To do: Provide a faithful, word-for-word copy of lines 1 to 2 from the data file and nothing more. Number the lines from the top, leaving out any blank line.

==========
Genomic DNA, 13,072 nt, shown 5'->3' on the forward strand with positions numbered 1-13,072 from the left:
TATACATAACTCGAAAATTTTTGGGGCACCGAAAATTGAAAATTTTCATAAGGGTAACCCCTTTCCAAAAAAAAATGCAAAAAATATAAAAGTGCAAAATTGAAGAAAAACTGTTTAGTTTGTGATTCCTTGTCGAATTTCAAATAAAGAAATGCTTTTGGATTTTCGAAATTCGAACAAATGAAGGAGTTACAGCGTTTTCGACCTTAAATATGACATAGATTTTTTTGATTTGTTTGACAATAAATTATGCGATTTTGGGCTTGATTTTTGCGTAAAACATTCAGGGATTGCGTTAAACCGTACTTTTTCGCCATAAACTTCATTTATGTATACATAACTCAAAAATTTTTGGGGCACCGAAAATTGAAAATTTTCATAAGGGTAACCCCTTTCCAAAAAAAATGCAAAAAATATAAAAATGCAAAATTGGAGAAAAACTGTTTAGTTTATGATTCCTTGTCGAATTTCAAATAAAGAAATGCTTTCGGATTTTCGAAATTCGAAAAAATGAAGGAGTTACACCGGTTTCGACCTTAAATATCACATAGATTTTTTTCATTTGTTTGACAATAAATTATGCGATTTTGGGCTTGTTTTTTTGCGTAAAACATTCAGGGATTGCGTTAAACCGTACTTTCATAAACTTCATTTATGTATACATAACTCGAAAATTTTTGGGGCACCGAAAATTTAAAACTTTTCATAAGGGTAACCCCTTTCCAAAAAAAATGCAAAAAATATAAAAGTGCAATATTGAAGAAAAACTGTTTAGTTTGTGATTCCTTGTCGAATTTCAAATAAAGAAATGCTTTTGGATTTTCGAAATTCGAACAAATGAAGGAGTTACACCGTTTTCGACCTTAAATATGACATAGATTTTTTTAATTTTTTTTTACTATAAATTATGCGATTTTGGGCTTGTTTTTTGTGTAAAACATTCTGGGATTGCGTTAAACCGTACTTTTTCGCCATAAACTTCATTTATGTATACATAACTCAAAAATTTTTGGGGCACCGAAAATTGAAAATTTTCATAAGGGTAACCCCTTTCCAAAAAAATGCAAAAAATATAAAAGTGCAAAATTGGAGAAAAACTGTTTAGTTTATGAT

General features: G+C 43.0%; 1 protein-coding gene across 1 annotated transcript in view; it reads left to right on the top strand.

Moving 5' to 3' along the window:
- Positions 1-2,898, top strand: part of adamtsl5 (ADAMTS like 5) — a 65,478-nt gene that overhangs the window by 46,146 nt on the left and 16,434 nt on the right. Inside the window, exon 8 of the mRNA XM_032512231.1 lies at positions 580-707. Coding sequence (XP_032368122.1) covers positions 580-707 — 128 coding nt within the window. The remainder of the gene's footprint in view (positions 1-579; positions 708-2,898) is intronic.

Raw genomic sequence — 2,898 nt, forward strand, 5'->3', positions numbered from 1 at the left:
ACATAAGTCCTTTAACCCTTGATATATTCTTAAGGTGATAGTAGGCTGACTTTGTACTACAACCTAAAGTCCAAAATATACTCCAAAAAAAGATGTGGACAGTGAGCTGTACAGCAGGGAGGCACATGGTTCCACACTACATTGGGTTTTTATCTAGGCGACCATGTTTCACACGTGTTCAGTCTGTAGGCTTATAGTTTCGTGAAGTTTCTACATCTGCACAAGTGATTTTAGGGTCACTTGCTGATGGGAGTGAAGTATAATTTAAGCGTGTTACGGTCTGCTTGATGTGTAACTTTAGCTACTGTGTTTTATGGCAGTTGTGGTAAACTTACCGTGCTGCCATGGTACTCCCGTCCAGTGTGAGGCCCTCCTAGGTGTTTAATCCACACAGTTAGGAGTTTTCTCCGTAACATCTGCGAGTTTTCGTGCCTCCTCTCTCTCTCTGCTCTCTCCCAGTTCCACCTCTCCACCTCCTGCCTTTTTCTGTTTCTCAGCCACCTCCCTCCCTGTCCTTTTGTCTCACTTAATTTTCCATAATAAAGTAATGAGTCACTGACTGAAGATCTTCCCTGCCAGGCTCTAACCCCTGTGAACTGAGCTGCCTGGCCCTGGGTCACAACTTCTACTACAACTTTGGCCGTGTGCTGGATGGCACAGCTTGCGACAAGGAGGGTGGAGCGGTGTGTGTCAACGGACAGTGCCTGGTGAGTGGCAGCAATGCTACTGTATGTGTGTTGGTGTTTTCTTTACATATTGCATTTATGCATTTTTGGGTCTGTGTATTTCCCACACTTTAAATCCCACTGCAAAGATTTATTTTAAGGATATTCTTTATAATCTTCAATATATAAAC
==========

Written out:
Genomic DNA, 13,072 nt, shown 5'->3' on the forward strand with positions numbered 1-13,072 from the left:
TATACATAACTCGAAAATTTTTGGGGCACCGAAAATTGAAAATTTTCATAAGGGTAACCCCTTTCCAAAAAAAAATGCAAAAAATATAAAAGTGCAAAATTGAAGAAAAACTGTTTAGTTTGTGATTCCTTGTCGAATTTCAAATAAAGAAATGCTTTTGGATTTTCGAAATTCGAACAAATGAAGGAGTTACAGCGTTTTCGACCTTAAATATGACATAGATTTTTTTGATTTGTTTGACAATAAATTATGCGATTTTGGGCTTGATTTTTGCGTAAAACATTCAGGGATTGCGTTAAACCGTACTTTTTCGCCATAAACTTCATTTATGTATACATAACTCAAAAATTTTTGGGGCACCGAAAATTGAAAATTTTCATAAGGGTAACCCCTTTCCAAAAAAAATGCAAAAAATATAAAAATGCAAAATTGGAGAAAAACTGTTTAGTTTATGATTCCTTGTCGAATTTCAAATAAAGAAATGCTTTCGGATTTTCGAAATTCGAAAAAATGAAGGAGTTACACCGGTTTCGACCTTAAATATCACATAGATTTTTTTCATTTGTTTGACAATAAATTATGCGATTTTGGGCTTGTTTTTTTGCGTAAAACATTCAGGGATTGCGTTAAACCGTACTTTCATAAACTTCATTTATGTATACATAACTCGAAAATTTTTGGGGCACCGAAAATTTAAAACTTTTCATAAGGGTAACCCCTTTCCAAAAAAAATGCAAAAAATATAAAAGTGCAATATTGAAGAAAAACTGTTTAGTTTGTGATTCCTTGTCGAATTTCAAATAAAGAAATGCTTTTGGATTTTCGAAATTCGAACAAATGAAGGAGTTACACCGTTTTCGACCTTAAATATGACATAGATTTTTTTAATTTTTTTTTACTATAAATTATGCGATTTTGGGCTTGTTTTTTGTGTAAAACATTCTGGGATTGCGTTAAACCGTACTTTTTCGCCATAAACTTCATTTATGTATACATAACTCAAAAATTTTTGGGGCACCGAAAATTGAAAATTTTCATAAGGGTAACCCCTTTCCAAAAAAATGCAAAAAATATAAAAGTGCAAAATTGGAGAAAAACTGTTTAGTTTATGAT